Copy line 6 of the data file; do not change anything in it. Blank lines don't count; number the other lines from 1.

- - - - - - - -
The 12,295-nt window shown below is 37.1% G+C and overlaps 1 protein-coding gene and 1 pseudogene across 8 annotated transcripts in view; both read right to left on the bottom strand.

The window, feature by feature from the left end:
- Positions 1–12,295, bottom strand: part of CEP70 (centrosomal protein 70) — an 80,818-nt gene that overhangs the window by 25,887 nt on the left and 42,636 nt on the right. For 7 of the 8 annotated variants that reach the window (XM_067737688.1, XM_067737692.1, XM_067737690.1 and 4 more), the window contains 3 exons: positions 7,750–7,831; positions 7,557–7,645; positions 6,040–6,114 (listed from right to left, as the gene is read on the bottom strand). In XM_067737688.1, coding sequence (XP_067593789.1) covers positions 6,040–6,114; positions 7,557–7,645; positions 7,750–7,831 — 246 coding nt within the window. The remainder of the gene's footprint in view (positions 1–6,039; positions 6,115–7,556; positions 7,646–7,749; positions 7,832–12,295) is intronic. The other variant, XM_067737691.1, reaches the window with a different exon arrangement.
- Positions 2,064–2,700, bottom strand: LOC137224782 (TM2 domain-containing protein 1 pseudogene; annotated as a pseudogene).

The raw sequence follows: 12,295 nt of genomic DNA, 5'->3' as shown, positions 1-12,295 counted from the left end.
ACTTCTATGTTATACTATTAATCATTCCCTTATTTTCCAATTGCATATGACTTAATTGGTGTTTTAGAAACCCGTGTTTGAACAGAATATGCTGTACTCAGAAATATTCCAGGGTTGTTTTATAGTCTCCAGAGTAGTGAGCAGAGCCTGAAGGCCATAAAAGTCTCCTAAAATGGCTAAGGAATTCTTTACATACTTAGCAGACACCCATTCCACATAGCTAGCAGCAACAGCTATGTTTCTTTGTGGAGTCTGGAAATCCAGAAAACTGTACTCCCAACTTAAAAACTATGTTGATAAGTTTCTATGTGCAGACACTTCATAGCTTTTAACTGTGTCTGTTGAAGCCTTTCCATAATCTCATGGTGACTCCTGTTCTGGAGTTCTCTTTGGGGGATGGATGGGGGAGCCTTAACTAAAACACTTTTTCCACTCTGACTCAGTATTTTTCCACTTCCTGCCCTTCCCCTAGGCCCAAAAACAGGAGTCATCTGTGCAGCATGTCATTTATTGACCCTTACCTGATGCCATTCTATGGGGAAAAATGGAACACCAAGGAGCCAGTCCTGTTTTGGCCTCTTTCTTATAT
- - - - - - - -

ACTTCTATGTTATACTATTAATCATTCCCTTATTTTCCAATTGCATATGACTTAATTGGTGTTTTAGAAACCCGTGTTTGAACAGAATATGCTGTACTCAGAAATATTCCAGGGTTGTTTTATAGTCTCCAGAGTAGTGAGCAGAGCCTGAAGGCCATAAAAGTCTCCTAAAATGGCTAAGGAATTCTTTACATACTTAGCAGACACCCATTCCACATAGCTAGCAGCAACAGCTATGTTTCTTTGTGGAGTCTGGAAATCCAGAAAACTGTACTCCCAACTTAAAAACTATGTTGATAAGTTTCTATGTGCAGACACTTCATAGCTTTTAACTGTGTCTGTTGAAGCCTTTCCATAATCTCATGGTGACTCCTGTTCTGGAGTTCTCTTTGGGGGATGGATGGGGGAGCCTTAACTAAAACACTTTTTCCACTCTGACTCAGTATTTTTCCACTTCCTGCCCTTCCCCTAGGCCCAAAAACAGGAGTCATCTGTGCAGCATGTCATTTATTGACCCTTACCTGATGCCATTCTATGGGGAAAAATGGAACACCAAGGAGCCAGTCCTGTTTTGGCCTCTTTCTTATAT